New freelancers often think they’re going to spend their time, well, writing. That’s actually a misconception. As a self-employed writer, in any given day you may be researching queries, articles, and books; marketing yourself to potential clients; reviewing and amending contracts; tracking business expenses; sending out—and following up on—invoices; reworking pieces per editors' requests; and oh yes, writing for pay.
The most important task, other than completing your assignments (and doing a good job on them), is marketing yourself and your business. No matter how busy you are, you must continue to market—otherwise you’ll finally come out from under to discover you have nothing waiting for you.
How much time should you spend marketing yourself? That depends on where you are in your career and what kinds of writing work you do. Starting out, you’ll likely spend 80 percent or more of your time hunting for work—researching potential markets, responding to job posts on craigslist and the like, and sending out queries and letters of introduction. As you start developing steady clients, however, you should find that you spend more time writing on assignment (i.e. for paying clients) and less time pitching yourself.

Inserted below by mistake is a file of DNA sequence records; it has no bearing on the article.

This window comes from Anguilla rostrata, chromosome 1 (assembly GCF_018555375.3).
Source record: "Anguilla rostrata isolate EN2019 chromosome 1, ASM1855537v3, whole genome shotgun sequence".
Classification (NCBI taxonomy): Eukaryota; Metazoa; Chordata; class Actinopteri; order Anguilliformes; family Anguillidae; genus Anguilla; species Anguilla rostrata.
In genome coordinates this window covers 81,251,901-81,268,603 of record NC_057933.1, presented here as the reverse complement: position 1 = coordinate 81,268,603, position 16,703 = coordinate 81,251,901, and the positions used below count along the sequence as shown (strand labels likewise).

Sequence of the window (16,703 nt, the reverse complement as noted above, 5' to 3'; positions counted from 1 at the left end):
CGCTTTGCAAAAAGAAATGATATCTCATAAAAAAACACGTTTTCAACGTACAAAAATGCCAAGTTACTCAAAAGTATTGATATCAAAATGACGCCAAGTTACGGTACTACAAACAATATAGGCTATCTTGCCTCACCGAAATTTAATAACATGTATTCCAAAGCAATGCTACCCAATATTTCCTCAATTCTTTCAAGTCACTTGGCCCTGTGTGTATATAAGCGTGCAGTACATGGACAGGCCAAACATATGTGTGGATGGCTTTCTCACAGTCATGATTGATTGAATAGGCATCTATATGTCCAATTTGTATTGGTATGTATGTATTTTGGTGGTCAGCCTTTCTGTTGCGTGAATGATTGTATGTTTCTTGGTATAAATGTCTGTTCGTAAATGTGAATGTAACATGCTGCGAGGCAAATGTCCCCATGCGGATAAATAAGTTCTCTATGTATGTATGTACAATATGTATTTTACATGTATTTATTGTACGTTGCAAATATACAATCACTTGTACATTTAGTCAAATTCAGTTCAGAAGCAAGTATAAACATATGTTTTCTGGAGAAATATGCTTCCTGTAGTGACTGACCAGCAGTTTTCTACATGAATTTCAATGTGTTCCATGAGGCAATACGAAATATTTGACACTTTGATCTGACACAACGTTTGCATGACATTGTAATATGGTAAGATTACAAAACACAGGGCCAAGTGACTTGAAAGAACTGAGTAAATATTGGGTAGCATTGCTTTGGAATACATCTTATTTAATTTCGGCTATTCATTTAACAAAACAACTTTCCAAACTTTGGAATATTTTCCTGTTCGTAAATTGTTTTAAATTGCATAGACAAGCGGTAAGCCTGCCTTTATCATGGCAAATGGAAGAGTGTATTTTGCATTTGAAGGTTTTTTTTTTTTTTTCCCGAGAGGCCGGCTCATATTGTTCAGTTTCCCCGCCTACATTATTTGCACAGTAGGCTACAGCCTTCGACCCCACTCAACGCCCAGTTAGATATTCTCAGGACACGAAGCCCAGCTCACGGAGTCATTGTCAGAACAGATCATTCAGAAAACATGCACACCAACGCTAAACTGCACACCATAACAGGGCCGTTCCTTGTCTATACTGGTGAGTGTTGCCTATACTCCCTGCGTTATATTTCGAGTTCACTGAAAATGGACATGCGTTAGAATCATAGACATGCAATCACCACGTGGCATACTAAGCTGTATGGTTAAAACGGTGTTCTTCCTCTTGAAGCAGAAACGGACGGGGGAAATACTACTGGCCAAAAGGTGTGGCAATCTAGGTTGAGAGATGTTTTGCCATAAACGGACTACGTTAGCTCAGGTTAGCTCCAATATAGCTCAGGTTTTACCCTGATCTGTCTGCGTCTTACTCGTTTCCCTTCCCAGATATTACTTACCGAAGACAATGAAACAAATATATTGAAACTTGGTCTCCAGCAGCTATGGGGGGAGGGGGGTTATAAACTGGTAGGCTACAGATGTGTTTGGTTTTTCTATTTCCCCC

What about you? How does your time break down? As you develop regular clients, you should see your marketing time decrease, but you should always devote about 20% of your time to selling yourself and your business. That will help ensure a steady flow of work and income.
Look for the Hot-Spots
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